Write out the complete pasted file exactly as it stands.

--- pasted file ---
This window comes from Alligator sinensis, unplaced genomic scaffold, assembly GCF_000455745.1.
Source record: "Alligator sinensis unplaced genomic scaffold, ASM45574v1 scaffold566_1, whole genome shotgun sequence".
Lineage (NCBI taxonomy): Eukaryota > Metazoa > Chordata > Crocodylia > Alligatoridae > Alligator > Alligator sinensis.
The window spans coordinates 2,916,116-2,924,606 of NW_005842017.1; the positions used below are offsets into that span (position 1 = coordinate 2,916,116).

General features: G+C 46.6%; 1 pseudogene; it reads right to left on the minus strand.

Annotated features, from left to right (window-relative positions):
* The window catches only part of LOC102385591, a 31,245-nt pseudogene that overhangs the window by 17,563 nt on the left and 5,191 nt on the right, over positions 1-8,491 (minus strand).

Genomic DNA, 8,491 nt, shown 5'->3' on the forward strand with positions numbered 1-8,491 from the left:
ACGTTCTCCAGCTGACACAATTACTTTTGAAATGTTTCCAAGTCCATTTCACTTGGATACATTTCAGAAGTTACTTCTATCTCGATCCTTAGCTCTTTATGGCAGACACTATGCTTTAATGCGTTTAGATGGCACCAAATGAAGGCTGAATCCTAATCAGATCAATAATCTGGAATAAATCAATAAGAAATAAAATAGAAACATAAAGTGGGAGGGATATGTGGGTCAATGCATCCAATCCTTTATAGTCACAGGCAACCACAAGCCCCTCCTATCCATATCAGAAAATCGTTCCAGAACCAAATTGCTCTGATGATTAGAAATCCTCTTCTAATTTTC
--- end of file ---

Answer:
This window comes from Alligator sinensis, unplaced genomic scaffold, assembly GCF_000455745.1.
Source record: "Alligator sinensis unplaced genomic scaffold, ASM45574v1 scaffold566_1, whole genome shotgun sequence".
Lineage (NCBI taxonomy): Eukaryota > Metazoa > Chordata > Crocodylia > Alligatoridae > Alligator > Alligator sinensis.
The window spans coordinates 2,916,116-2,924,606 of NW_005842017.1; the positions used below are offsets into that span (position 1 = coordinate 2,916,116).

General features: G+C 46.6%; 1 pseudogene; it reads right to left on the minus strand.

Annotated features, from left to right (window-relative positions):
* The window catches only part of LOC102385591, a 31,245-nt pseudogene that overhangs the window by 17,563 nt on the left and 5,191 nt on the right, over positions 1-8,491 (minus strand).

Genomic DNA, 8,491 nt, shown 5'->3' on the forward strand with positions numbered 1-8,491 from the left:
ACGTTCTCCAGCTGACACAATTACTTTTGAAATGTTTCCAAGTCCATTTCACTTGGATACATTTCAGAAGTTACTTCTATCTCGATCCTTAGCTCTTTATGGCAGACACTATGCTTTAATGCGTTTAGATGGCACCAAATGAAGGCTGAATCCTAATCAGATCAATAATCTGGAATAAATCAATAAGAAATAAAATAGAAACATAAAGTGGGAGGGATATGTGGGTCAATGCATCCAATCCTTTATAGTCACAGGCAACCACAAGCCCCTCCTATCCATATCAGAAAATCGTTCCAGAACCAAATTGCTCTGATGATTAGAAATCCTCTTCTAATTTTC